Val Williams and Sue Porter
Alan Zemel and Timothy Koschmann

Publication and Frequency: 3 issues per year from 2011 (volume 8)
ISSN: 1612-1783 (print)
ISSN: 1613-3625 (online)

Professor Srikant Sarangi
Faculty of Humanities
Aalborg University
Kroghstræde 3
DK-9220 Aalborg Ø

Notice Regarding Volumes 1-4
For print copies of Volumes 1-4 as well as online access for those issues please contact the former publisher, Mouton De Gruyter.

Most Recent Articles


The causal attributions of substance use in clients’ change talk during motivational interviewing

The objective of this study is to provide insights into substance users’ beliefs about the causes of substance use, in order to expand the current understanding of the significance of the client’s change-related talk during motivational interviewing (MI) sessions. In particular, it focuses on what kind of causes the substance-using clients attribute their substance use to in change talk during MI. The analyses are based on videotaped and transcribed data consisting of 98 MI sessions in the Finnish Probation Service. By applying Peirce’s semiotic theory of signs, this study investigates clients’ change talk utterances about causal attributions of substance use as an indexical sign. The results show that the clients attributed various causes to substance use, and that five main causes can be discerned: cultural factors, significant others, personal properties, working life, and lifestyle. The study displays that both sociocultural and psychological causes play an important role in substance users’ change talk. Thus, it is suggested that contextual factors should not be overlooked in MI and other substance use treatment.
Posted: 2016-01-27More...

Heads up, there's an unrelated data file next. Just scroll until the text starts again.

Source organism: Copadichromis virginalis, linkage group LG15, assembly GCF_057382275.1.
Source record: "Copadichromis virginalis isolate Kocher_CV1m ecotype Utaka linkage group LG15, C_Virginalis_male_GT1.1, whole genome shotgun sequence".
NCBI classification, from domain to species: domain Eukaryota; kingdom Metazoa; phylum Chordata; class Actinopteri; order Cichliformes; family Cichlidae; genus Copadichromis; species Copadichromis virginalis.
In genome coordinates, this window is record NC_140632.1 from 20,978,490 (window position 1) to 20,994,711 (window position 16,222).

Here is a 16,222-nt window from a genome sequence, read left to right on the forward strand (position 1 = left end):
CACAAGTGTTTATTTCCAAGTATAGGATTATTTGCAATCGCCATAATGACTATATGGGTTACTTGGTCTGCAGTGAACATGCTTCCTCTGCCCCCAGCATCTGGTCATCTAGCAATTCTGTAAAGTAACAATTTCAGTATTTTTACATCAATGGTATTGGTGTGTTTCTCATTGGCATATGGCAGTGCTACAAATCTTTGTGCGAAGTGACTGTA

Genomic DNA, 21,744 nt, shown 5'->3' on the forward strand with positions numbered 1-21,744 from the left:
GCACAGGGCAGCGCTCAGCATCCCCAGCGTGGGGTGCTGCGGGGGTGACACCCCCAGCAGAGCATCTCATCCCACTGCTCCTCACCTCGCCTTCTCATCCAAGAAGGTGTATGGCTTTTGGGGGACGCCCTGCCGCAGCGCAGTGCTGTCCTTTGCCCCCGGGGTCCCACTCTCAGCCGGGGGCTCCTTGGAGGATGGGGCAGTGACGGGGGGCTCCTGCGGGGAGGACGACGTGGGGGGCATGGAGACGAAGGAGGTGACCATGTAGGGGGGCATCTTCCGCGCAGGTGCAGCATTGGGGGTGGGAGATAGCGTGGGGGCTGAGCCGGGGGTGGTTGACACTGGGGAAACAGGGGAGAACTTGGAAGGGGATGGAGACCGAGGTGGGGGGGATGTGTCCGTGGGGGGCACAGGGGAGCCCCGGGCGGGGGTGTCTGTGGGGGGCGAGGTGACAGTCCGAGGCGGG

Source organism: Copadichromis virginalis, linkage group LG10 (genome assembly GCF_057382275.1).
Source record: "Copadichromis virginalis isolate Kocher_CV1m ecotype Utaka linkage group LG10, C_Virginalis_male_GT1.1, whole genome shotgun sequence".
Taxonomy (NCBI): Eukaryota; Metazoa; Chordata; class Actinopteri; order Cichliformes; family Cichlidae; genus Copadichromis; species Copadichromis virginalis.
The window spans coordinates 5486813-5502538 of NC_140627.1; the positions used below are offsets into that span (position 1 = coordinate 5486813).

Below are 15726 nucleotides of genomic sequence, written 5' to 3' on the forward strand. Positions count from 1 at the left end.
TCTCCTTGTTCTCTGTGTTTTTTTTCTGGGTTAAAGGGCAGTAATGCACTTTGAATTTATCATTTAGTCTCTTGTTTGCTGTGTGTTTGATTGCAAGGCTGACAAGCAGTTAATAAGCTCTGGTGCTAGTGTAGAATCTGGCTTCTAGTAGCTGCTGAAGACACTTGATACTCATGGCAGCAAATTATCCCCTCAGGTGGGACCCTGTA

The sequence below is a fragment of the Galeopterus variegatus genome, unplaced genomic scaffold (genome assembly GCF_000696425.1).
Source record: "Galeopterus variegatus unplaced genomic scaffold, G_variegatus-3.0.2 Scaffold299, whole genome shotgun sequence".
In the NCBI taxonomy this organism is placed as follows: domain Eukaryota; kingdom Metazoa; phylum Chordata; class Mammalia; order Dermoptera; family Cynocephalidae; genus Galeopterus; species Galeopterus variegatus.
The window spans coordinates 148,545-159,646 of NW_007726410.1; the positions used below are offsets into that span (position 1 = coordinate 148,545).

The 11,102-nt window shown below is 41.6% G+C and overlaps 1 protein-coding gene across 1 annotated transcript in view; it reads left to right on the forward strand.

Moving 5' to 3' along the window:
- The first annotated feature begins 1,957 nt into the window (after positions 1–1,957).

Communicating in a different culture: Identifying acculturative stress among international students in South Korea

Using online survey data obtained from a total of 174 international students from outside Asia currently attending six universities in South Korea, this study tested hypotheses regarding the relationship between acculturative stress and depression, and the roles of social resources (e.g. social supports from the host country) and psychological resources (e.g. selfesteem and locus of control) in moderating the nature of the stress–depression relation. It was found that international students who reported that they had experienced acculturative stress, mainly due to language barriers and the perception of academic dissimilarities, had higher depression levels than those who reported fewer or no such experiences. This study also revealed a three-way interaction of all variables on depression, indicating that both social and psychological resources played moderating roles in diminishing the strength of the relationship between acculturative stress and depression. Based on those findings, it is argued that more proactive, culturally sensitive communication intervention efforts at South Korean colleges are needed to help the growing numbers of international students cope with acculturative stress and mental illness, which they often encounter in a new culture and education.